Study shows millennials are gambling on Bitcoin investment

  • Interest in cryptocurrencies grows after value of Bitcoin rises
  • One third of young people ‘seriously considering’ investing

A British study of investors has revealed that millennials are opting to take a gamble on Bitcoin instead of choosing traditional investments such as property and stocks.

Bitcoin casinos
Cryptocurrencies are proving popular among British millennials.

The London Block Exchange report suggests one in three under-35s owns or plans to own a cryptocurrency investment portfolio, while 57% of the over-55s say they will not be investing in Bitcoin or similar digital currencies.

This interest in the blockchain currency has suddenly grown thanks to the rising value of the coins. Bitcoin’s value has exploded in 2017, with a single unit now worth as much as $17,500.

This is great news for investors – but there is always the risk that the bubble will burst. Millennials seem far more willing to make that gamble than the generations before them.

Bitcoin is now taken seriously by investors

Bitcoin, and counterparts like Ethereum and Litecoin, are digital currencies which are generated through a process called ‘mining’. Mining requires a computer with an internet connection, so almost anyone can carry it out themselves.

The computer’s processing power is used to search for pieces of code (the Bitcoins), and these code fragments can be traded and bartered with just like a traditional currency.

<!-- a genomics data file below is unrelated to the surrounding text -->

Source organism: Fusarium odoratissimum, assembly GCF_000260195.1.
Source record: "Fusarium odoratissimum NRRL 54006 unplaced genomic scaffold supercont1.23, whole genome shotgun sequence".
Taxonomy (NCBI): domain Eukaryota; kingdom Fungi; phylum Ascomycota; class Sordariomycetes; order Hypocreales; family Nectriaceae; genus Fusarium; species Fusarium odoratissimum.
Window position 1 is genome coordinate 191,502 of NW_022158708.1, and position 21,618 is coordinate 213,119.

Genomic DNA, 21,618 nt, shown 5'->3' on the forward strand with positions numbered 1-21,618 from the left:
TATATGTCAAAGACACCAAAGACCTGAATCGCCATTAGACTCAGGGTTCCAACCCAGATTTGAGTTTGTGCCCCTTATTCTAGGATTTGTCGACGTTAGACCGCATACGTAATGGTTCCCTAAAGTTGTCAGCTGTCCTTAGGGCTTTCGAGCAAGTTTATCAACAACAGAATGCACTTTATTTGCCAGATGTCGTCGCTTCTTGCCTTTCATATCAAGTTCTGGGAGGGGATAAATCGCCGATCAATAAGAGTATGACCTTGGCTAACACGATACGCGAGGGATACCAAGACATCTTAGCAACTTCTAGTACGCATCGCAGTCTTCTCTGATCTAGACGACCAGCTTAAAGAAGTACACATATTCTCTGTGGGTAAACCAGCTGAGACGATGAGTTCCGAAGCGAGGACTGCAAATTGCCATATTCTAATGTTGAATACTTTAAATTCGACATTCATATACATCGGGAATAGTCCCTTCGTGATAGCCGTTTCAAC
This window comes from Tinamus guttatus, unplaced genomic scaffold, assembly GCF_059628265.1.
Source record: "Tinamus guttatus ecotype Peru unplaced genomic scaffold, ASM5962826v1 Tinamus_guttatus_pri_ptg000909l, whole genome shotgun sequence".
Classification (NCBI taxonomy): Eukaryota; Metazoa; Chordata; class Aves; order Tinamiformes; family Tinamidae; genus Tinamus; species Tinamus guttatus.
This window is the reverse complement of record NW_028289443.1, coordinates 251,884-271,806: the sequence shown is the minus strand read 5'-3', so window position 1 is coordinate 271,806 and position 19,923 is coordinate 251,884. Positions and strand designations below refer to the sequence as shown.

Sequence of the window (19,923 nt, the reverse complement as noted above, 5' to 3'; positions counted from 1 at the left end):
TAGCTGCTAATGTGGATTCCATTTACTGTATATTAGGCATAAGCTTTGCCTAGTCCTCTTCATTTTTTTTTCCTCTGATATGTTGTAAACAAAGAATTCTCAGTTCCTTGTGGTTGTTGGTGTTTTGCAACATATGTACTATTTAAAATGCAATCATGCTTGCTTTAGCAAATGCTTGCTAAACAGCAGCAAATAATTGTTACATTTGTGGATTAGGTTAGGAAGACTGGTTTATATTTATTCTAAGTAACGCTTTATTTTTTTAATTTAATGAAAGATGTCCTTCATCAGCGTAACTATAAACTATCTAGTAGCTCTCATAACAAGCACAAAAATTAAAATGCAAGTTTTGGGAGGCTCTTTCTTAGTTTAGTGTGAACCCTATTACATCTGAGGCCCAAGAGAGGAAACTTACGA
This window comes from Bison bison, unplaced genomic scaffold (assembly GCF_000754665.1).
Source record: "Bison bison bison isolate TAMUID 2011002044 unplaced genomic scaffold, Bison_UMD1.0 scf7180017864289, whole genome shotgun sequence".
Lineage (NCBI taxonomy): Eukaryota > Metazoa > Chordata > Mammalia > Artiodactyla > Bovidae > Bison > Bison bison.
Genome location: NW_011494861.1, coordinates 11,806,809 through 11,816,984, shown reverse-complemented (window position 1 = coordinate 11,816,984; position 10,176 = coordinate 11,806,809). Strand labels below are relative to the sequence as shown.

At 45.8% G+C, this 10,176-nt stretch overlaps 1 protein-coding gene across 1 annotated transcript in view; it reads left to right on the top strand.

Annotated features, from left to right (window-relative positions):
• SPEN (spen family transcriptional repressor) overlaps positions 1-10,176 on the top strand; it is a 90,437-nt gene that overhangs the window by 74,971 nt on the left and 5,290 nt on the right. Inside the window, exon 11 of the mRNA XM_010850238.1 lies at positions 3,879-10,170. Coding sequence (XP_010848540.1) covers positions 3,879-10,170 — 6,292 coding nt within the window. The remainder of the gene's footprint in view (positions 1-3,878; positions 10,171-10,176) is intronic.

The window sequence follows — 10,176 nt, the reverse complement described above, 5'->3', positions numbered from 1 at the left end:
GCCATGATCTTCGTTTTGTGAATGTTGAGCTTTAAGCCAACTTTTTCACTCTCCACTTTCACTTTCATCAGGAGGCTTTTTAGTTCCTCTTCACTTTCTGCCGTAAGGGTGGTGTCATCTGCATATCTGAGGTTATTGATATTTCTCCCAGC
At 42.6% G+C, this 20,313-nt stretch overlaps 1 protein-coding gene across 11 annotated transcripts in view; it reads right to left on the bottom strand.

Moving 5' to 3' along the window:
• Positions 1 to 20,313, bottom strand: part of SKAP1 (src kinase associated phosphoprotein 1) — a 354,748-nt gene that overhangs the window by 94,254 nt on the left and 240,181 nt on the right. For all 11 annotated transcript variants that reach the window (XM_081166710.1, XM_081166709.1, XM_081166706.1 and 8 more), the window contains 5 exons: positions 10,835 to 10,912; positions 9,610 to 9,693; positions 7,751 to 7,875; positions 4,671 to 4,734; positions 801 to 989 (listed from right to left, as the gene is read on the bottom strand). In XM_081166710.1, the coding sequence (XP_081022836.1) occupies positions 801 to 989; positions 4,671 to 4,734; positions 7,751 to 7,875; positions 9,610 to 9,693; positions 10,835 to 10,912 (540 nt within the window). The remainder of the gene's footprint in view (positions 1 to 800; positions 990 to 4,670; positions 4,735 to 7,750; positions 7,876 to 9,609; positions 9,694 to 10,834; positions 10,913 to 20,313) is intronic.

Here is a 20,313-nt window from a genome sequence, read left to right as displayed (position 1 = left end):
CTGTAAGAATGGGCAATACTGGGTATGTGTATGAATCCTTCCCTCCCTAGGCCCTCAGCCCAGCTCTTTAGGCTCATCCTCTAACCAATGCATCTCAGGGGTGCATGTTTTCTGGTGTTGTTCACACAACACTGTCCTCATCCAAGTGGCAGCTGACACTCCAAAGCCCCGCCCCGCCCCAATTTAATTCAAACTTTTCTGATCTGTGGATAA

The number of Bitcoins is finite, but there are many more coins still to find. The value of the coins is extremely fluid, with a single Bitcoin being worth as much as the market is currently willing to pay for it. In 2010, a Bitcoin was worth just $0.003.

In 2017, that same coin is worth $17,500 (at the time of writing).

This has prompted investors to start looking at Bitcoin seriously – and that wave of interest is pushing the value of the coins up, attracting even more investors to the cryptocurrency table.

Of course, the Bitcoin bubble is likely to burst at some point – rates could even decline to 2010 levels, deeming investments worthless – but for many, this is a risk worth taking.

Young people quick to embrace digital assets

The study for LBX was carried out by Opinium Research, with 2000 investment holders surveyed. While more than half of respondents aged 55 or over said they had no interest in Bitcoin assets, close to 1 in 3 of those aged 18-35 showed a strong interest in the coins. 5% already hold some form of Bitcoin portfolio, 11% say they will definitely invest in the currency before the end of next year, and 17% are “seriously considering” a Bitcoin investment in 2018.

If these figures come to pass, digital assets will surpass traditional assets including bonds, gold and gems, and property.
“This study underlines the gulf between the younger generation’s view of money and that of their parents and grandparents, who had assets perform so well for them in pensions or property,” says LBX founder Benjamin Dives.

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